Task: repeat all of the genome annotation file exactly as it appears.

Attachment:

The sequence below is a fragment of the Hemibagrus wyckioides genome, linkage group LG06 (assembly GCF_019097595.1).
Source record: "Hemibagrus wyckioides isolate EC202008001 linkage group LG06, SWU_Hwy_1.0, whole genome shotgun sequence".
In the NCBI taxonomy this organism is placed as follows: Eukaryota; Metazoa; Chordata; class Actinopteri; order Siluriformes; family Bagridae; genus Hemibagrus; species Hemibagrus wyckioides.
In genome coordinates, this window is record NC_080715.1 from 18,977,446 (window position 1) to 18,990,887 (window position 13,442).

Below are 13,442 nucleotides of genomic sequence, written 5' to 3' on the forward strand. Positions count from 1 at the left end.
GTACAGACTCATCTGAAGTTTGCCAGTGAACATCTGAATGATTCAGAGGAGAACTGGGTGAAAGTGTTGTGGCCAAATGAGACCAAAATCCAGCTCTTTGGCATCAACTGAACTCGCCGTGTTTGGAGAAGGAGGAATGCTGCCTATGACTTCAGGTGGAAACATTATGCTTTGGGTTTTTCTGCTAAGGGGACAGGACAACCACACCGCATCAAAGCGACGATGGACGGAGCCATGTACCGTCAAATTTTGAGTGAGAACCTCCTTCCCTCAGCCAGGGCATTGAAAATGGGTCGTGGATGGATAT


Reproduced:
The sequence below is a fragment of the Hemibagrus wyckioides genome, linkage group LG06 (assembly GCF_019097595.1).
Source record: "Hemibagrus wyckioides isolate EC202008001 linkage group LG06, SWU_Hwy_1.0, whole genome shotgun sequence".
In the NCBI taxonomy this organism is placed as follows: Eukaryota; Metazoa; Chordata; class Actinopteri; order Siluriformes; family Bagridae; genus Hemibagrus; species Hemibagrus wyckioides.
In genome coordinates, this window is record NC_080715.1 from 18,977,446 (window position 1) to 18,990,887 (window position 13,442).

Below are 13,442 nucleotides of genomic sequence, written 5' to 3' on the forward strand. Positions count from 1 at the left end.
GTACAGACTCATCTGAAGTTTGCCAGTGAACATCTGAATGATTCAGAGGAGAACTGGGTGAAAGTGTTGTGGCCAAATGAGACCAAAATCCAGCTCTTTGGCATCAACTGAACTCGCCGTGTTTGGAGAAGGAGGAATGCTGCCTATGACTTCAGGTGGAAACATTATGCTTTGGGTTTTTCTGCTAAGGGGACAGGACAACCACACCGCATCAAAGCGACGATGGACGGAGCCATGTACCGTCAAATTTTGAGTGAGAACCTCCTTCCCTCAGCCAGGGCATTGAAAATGGGTCGTGGATGGATAT